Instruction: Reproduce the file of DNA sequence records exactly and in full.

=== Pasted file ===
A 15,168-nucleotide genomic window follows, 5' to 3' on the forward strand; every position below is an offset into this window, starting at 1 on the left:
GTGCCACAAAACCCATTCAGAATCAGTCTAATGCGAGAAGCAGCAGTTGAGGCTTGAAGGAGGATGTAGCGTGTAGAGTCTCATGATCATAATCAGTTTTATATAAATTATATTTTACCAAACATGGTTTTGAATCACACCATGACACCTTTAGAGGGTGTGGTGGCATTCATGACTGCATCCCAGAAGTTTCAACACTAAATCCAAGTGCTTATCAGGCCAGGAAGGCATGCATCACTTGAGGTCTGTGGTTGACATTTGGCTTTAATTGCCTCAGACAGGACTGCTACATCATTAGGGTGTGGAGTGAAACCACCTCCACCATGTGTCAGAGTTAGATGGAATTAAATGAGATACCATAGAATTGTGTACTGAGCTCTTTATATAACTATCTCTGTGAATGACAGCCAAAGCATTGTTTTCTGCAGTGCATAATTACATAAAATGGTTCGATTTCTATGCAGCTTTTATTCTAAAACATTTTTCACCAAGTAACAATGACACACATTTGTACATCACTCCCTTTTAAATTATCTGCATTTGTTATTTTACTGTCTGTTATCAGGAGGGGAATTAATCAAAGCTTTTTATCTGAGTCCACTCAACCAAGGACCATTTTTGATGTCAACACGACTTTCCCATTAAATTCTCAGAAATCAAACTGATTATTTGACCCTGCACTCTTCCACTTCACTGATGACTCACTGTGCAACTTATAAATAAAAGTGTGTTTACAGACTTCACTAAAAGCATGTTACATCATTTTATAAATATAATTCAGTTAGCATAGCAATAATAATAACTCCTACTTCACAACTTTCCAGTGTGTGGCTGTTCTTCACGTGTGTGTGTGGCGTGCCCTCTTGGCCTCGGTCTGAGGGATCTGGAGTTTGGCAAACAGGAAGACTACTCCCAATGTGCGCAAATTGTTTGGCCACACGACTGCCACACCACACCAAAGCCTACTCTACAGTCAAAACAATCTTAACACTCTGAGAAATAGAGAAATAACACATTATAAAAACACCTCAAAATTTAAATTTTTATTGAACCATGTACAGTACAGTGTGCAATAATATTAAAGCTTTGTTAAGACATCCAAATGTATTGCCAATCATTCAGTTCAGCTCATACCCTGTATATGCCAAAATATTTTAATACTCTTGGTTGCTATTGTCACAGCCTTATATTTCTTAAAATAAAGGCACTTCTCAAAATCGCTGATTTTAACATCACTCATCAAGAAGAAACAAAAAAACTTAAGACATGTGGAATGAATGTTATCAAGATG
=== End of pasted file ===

A 15,168-nucleotide genomic window follows, 5' to 3' on the forward strand; every position below is an offset into this window, starting at 1 on the left:
GTGCCACAAAACCCATTCAGAATCAGTCTAATGCGAGAAGCAGCAGTTGAGGCTTGAAGGAGGATGTAGCGTGTAGAGTCTCATGATCATAATCAGTTTTATATAAATTATATTTTACCAAACATGGTTTTGAATCACACCATGACACCTTTAGAGGGTGTGGTGGCATTCATGACTGCATCCCAGAAGTTTCAACACTAAATCCAAGTGCTTATCAGGCCAGGAAGGCATGCATCACTTGAGGTCTGTGGTTGACATTTGGCTTTAATTGCCTCAGACAGGACTGCTACATCATTAGGGTGTGGAGTGAAACCACCTCCACCATGTGTCAGAGTTAGATGGAATTAAATGAGATACCATAGAATTGTGTACTGAGCTCTTTATATAACTATCTCTGTGAATGACAGCCAAAGCATTGTTTTCTGCAGTGCATAATTACATAAAATGGTTCGATTTCTATGCAGCTTTTATTCTAAAACATTTTTCACCAAGTAACAATGACACACATTTGTACATCACTCCCTTTTAAATTATCTGCATTTGTTATTTTACTGTCTGTTATCAGGAGGGGAATTAATCAAAGCTTTTTATCTGAGTCCACTCAACCAAGGACCATTTTTGATGTCAACACGACTTTCCCATTAAATTCTCAGAAATCAAACTGATTATTTGACCCTGCACTCTTCCACTTCACTGATGACTCACTGTGCAACTTATAAATAAAAGTGTGTTTACAGACTTCACTAAAAGCATGTTACATCATTTTATAAATATAATTCAGTTAGCATAGCAATAATAATAACTCCTACTTCACAACTTTCCAGTGTGTGGCTGTTCTTCACGTGTGTGTGTGGCGTGCCCTCTTGGCCTCGGTCTGAGGGATCTGGAGTTTGGCAAACAGGAAGACTACTCCCAATGTGCGCAAATTGTTTGGCCACACGACTGCCACACCACACCAAAGCCTACTCTACAGTCAAAACAATCTTAACACTCTGAGAAATAGAGAAATAACACATTATAAAAACACCTCAAAATTTAAATTTTTATTGAACCATGTACAGTACAGTGTGCAATAATATTAAAGCTTTGTTAAGACATCCAAATGTATTGCCAATCATTCAGTTCAGCTCATACCCTGTATATGCCAAAATATTTTAATACTCTTGGTTGCTATTGTCACAGCCTTATATTTCTTAAAATAAAGGCACTTCTCAAAATCGCTGATTTTAACATCACTCATCAAGAAGAAACAAAAAAACTTAAGACATGTGGAATGAATGTTATCAAGATG